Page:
IFAC Papers OnLine. 2017, 50-1:7687–7692.

Using mean-field approximation, cells are grouped together into populations

based on their statistical similarities, in order to represent the dynamics of

the system in terms of the ensemble behaviour. These populations can then be

described by a probability density function expressing the distribution of

neuronal states at a given time. In this study we focus on a mean-field model of

a network of FitzHugh-Nagumo neurons with chemical synapses using the

Fokker-Planck formalism, which results in a nonlinear McKean-Vlasov partial

differential equation (PDE) [1]. For numerical simulations the PDE is discretized in

space over three variables and a high-dimensional system, whose domain is a cube, is obtained.

The dimensionality, and hence simulation time, of discretized PDE systems can be reduced using mathematical model order reduction (MOR) methods. MOR methods are well established in engineering sciences, such as control theory. However, in computational neuroscience MOR is underutilised, although the potential benefits in enabling large-scale simulations are obvious [3].

Here we use recently developed advanced variants of the Discrete Empirical

Interpolation Method (DEIM) [2] to reduce a nonlinear mean-field model. The

system can be reduced with minimal information loss by deriving subspaces where the entire system is approximated with a small number of dimensions during the simulation phase, and after simulation the original model can be fully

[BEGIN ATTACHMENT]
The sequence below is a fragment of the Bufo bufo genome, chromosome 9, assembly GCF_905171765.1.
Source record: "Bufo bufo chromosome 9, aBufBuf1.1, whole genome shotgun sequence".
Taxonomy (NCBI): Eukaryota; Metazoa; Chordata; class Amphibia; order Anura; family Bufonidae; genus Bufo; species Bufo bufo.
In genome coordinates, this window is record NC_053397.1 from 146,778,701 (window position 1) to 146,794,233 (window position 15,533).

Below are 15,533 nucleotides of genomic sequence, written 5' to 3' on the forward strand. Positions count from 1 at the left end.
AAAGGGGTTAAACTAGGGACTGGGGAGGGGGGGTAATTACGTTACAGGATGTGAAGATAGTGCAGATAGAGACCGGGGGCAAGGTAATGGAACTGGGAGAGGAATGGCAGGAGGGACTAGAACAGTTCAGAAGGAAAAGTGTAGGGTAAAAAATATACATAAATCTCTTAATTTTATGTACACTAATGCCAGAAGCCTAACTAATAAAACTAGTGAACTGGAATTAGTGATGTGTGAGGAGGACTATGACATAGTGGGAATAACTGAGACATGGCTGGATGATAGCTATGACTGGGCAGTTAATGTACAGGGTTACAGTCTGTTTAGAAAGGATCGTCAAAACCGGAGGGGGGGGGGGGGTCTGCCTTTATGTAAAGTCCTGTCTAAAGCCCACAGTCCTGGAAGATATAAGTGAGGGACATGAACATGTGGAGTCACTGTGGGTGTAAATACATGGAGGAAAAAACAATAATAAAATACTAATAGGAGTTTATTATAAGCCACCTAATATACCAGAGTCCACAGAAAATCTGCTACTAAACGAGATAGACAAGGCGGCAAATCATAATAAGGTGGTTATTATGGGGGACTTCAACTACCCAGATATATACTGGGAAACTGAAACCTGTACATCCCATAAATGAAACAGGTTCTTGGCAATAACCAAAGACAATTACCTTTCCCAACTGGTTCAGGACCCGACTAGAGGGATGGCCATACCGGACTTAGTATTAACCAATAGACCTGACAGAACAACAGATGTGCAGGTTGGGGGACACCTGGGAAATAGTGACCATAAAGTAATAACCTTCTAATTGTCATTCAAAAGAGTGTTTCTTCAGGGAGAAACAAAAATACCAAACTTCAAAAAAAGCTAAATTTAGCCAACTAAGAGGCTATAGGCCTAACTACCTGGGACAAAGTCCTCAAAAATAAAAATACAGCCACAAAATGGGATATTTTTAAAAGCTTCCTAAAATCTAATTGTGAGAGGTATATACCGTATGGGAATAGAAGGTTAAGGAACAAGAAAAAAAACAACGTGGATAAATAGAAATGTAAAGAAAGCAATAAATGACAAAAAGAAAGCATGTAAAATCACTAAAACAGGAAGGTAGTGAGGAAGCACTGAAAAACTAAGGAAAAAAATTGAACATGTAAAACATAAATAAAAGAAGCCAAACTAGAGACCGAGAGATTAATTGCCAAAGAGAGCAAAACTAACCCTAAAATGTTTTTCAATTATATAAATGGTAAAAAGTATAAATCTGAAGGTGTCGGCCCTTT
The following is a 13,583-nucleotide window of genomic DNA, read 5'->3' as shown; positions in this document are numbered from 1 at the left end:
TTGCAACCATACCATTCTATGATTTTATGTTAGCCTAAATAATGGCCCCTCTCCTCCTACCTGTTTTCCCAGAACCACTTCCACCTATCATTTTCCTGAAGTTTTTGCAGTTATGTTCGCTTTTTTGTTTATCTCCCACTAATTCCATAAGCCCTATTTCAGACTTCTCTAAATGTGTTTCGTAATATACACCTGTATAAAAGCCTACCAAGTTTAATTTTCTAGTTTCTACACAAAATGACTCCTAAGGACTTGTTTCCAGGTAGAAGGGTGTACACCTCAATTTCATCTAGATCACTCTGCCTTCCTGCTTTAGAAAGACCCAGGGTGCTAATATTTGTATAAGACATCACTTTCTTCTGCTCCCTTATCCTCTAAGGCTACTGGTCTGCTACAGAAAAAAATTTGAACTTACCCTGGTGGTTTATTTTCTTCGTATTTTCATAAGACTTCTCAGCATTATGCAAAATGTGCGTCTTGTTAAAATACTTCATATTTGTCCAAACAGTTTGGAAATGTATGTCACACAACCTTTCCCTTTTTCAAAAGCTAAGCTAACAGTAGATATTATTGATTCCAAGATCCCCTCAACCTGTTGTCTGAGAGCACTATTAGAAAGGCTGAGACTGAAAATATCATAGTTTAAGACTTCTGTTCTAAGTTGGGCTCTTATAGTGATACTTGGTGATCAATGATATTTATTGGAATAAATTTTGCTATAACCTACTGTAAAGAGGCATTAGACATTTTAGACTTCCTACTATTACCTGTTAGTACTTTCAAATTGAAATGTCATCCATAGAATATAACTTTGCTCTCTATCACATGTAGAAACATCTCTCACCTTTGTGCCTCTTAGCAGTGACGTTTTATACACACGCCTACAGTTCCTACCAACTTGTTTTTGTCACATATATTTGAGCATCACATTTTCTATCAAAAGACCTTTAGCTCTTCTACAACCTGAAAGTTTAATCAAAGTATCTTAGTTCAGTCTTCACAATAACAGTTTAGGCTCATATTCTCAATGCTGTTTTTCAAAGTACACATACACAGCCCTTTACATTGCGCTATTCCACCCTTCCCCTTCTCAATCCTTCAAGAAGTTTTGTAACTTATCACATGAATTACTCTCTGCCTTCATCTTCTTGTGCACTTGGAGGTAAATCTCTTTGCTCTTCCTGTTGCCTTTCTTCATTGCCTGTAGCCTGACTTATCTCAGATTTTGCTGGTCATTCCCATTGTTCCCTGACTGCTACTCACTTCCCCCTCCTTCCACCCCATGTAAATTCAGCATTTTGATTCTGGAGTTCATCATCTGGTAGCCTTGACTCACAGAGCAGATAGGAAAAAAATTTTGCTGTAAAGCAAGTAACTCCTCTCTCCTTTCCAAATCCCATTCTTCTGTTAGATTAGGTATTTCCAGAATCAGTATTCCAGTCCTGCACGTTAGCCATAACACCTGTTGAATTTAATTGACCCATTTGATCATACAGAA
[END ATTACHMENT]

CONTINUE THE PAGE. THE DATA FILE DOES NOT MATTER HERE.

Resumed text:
reconstructed (see Fig. 1). By applying these methods, the simulation time of

the model is radically shortened, albeit not without dimension-dependent

approximation error. This can be particularly useful when attempting to model

whole-brain activity, for which there is an immediate demand in clinical and

robotic applications.

1. Baladron J, Fasoli D, Faugeras O, Touboul J. Mean-field description and

propagation of chaos in networks of Hodgkin-Huxley and FitzHugh-Nagumo

neurons. The Journal of Mathematical Neuroscience. 2012 Dec 1;2(1):10.

2. Chaturantabut, S. and Sorensen, D.C., Nonlinear model reduction via discrete

empirical interpolation. SIAM Journal on Scientific Computing. 2010, 32(5),

pp.2737-2764.

3. Lehtimäki, M. , Paunonen, L., Pohjolainen, S. and Linne, M.-L., Order

reduction for a signaling pathway model of neuronal synaptic plasticity.

IFAC Papers OnLine. 2017, 50-1:7687–7692.

Original language | English |
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Publication status | Published - 18 Sept 2019 |

Publication type | Not Eligible |

Event | Bernstein Conference 2019 - Technische Universität Berlin, Berlin, Germany Duration: 18 Sept 2019 → 20 Dec 2019 http://bernstein-conference.de/ |

### Conference

Conference | Bernstein Conference 2019 |
---|---|

Country/Territory | Germany |

City | Berlin |

Period | 18/09/19 → 20/12/19 |

Internet address |

## Keywords

- Neuroscience
- Control theory
- Model reduction